Such a simple question, and Corsi couldn't be bothered to ask. Then again, since Corsi hates Obama as much as Gilbert does, they have a vested interest in working together to make sure the source of their funding stays concealed, and Corsi may have been just playing dumb -- which is an unethical things for him to do as a self-proclaimed journalist.
Meanwhile, Josh Marshall uncovers Gilbert's obsession with Bob Dylan:
The guy who made the documentary is named Joel Gilbert and aside from a couple other whacky rightwing docs what he mainly does is churn out an endless series of documentaries about Bob Dylan. And hagiographic would be something of an understatement.
In fact, he has his own Dylan tribute band and seems to model his hair-care to emulate mid-1970s Dylan.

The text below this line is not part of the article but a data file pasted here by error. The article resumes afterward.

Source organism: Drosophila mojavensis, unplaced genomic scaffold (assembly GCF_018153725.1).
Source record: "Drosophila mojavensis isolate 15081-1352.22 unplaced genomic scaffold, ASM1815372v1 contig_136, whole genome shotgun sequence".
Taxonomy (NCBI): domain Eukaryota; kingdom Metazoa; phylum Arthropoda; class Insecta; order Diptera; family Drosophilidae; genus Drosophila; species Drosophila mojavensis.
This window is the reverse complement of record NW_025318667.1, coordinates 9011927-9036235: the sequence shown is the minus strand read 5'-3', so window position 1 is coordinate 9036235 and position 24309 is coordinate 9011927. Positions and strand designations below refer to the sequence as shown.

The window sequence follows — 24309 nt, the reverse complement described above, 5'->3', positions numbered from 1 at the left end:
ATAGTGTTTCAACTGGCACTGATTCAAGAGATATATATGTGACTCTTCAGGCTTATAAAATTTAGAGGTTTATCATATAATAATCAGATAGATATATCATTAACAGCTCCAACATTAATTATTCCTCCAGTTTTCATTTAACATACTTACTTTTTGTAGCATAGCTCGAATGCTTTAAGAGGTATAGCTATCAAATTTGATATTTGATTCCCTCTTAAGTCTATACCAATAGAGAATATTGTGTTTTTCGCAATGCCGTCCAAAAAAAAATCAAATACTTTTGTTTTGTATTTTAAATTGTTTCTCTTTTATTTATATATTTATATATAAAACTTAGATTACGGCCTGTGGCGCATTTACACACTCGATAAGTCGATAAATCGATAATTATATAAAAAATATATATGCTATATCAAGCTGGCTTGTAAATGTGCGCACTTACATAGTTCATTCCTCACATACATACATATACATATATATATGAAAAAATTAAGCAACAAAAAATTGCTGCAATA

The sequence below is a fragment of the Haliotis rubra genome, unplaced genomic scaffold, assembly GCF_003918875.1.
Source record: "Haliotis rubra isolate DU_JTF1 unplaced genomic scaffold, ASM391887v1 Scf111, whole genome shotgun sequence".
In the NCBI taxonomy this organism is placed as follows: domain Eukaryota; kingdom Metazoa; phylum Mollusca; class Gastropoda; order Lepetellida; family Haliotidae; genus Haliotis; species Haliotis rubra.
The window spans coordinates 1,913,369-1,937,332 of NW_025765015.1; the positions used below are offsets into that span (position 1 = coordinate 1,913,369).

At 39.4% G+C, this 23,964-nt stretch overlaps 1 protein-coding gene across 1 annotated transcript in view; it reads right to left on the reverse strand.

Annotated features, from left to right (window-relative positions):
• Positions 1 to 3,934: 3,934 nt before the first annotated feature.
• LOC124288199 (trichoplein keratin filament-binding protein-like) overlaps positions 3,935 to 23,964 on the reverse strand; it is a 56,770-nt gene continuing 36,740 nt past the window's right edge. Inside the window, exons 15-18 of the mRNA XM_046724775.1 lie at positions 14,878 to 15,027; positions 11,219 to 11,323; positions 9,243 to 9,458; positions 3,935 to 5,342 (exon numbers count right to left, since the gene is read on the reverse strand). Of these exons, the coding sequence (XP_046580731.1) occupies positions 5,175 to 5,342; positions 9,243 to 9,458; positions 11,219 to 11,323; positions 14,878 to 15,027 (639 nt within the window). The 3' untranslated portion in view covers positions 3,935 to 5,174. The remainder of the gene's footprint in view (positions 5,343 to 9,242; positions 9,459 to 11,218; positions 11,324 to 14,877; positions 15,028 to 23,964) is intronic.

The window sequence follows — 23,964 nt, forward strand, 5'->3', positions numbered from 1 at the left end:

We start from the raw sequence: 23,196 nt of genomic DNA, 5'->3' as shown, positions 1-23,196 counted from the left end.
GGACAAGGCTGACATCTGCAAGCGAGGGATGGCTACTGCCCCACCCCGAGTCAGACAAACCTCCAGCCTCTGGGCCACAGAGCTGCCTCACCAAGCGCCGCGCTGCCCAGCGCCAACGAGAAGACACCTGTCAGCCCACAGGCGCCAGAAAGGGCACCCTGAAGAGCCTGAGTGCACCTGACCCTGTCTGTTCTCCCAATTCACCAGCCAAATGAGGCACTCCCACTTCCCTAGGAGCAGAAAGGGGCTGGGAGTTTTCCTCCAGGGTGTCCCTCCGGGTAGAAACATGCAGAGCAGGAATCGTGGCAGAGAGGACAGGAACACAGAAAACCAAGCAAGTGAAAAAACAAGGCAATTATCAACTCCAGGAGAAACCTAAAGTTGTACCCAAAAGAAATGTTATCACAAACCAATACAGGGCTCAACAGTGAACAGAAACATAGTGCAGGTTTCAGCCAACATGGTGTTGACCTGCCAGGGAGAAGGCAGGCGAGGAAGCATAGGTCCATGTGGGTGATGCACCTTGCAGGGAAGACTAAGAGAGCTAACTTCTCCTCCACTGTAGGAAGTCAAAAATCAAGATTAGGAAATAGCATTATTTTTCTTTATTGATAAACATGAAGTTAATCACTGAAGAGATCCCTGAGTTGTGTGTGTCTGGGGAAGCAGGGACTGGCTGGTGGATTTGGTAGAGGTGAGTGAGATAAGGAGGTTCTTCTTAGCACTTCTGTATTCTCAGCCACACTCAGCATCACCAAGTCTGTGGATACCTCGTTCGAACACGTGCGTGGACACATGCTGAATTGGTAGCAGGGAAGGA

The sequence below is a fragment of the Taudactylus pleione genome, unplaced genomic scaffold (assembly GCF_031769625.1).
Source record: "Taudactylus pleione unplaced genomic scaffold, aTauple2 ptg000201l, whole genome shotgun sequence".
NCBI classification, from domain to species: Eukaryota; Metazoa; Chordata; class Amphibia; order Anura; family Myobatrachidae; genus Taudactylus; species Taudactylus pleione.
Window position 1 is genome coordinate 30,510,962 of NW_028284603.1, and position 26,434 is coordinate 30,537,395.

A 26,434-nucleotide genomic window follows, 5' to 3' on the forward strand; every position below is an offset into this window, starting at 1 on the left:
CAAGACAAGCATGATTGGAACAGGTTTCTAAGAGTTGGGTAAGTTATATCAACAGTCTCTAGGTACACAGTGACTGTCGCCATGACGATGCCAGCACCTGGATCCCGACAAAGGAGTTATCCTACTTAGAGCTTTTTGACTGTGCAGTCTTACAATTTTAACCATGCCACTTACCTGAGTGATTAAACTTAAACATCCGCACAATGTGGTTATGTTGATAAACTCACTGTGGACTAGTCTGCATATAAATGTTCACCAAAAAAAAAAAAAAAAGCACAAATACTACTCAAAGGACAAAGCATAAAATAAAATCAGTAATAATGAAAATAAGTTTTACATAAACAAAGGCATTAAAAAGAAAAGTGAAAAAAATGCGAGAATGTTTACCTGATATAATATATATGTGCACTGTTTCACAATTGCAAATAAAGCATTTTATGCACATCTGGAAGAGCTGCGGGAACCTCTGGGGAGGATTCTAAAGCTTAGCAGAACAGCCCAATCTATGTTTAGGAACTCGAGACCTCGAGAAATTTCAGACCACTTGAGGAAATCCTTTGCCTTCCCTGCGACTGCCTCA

We did a write up when the ‘Dreams From My Real Father’ was released. And afterwards some legal letters were exchanged over a short excerpt of the movie we published with the story. So one night I’m sitting here at my desk at home reviewing where we are in the dispute and deciding what we’re going to do when I think … Joel Gilbert. I know that name. And then, ‘Holy Crap, this is the guy who does those weird Dylan docs!!!’ It can’t be the same guy. But it is the same guy!
It took me a second to sort out the worlds collide moment. Because if you’re a big fan of an artist at some level you imagine (baselessly) that you’re a kindred spirit somehow with everyone else who is. And yet here I am (or there I was) realizing that I’m on the verge of a lawsuit with this dude over his completely loopy documentary about how Obama is some sort of Afro-Marxist Manchurian candidate.